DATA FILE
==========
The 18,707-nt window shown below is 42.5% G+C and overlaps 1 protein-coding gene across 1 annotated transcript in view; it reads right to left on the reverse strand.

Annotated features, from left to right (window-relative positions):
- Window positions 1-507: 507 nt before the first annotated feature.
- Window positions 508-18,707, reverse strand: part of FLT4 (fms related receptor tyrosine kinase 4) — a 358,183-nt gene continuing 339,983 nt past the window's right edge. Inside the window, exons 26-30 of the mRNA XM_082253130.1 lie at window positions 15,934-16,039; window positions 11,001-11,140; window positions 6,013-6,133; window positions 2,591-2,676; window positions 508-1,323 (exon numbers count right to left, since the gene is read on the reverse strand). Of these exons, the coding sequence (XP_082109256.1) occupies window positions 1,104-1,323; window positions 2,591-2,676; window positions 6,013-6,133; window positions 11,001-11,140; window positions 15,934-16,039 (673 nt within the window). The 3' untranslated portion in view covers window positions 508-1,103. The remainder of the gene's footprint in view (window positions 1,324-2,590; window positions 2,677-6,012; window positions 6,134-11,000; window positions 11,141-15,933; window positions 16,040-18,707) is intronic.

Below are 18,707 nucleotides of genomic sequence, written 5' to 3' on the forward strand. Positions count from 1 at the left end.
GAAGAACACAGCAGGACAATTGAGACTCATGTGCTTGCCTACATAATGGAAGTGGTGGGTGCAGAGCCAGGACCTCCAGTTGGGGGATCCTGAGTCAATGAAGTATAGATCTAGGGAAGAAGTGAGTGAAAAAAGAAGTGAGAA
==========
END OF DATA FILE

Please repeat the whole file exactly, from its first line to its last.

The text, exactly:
The 18,707-nt window shown below is 42.5% G+C and overlaps 1 protein-coding gene across 1 annotated transcript in view; it reads right to left on the reverse strand.

Annotated features, from left to right (window-relative positions):
- Window positions 1-507: 507 nt before the first annotated feature.
- Window positions 508-18,707, reverse strand: part of FLT4 (fms related receptor tyrosine kinase 4) — a 358,183-nt gene continuing 339,983 nt past the window's right edge. Inside the window, exons 26-30 of the mRNA XM_082253130.1 lie at window positions 15,934-16,039; window positions 11,001-11,140; window positions 6,013-6,133; window positions 2,591-2,676; window positions 508-1,323 (exon numbers count right to left, since the gene is read on the reverse strand). Of these exons, the coding sequence (XP_082109256.1) occupies window positions 1,104-1,323; window positions 2,591-2,676; window positions 6,013-6,133; window positions 11,001-11,140; window positions 15,934-16,039 (673 nt within the window). The 3' untranslated portion in view covers window positions 508-1,103. The remainder of the gene's footprint in view (window positions 1,324-2,590; window positions 2,677-6,012; window positions 6,134-11,000; window positions 11,141-15,933; window positions 16,040-18,707) is intronic.

Below are 18,707 nucleotides of genomic sequence, written 5' to 3' on the forward strand. Positions count from 1 at the left end.
GAAGAACACAGCAGGACAATTGAGACTCATGTGCTTGCCTACATAATGGAAGTGGTGGGTGCAGAGCCAGGACCTCCAGTTGGGGGATCCTGAGTCAATGAAGTATAGATCTAGGGAAGAAGTGAGTGAAAAAAGAAGTGAGAA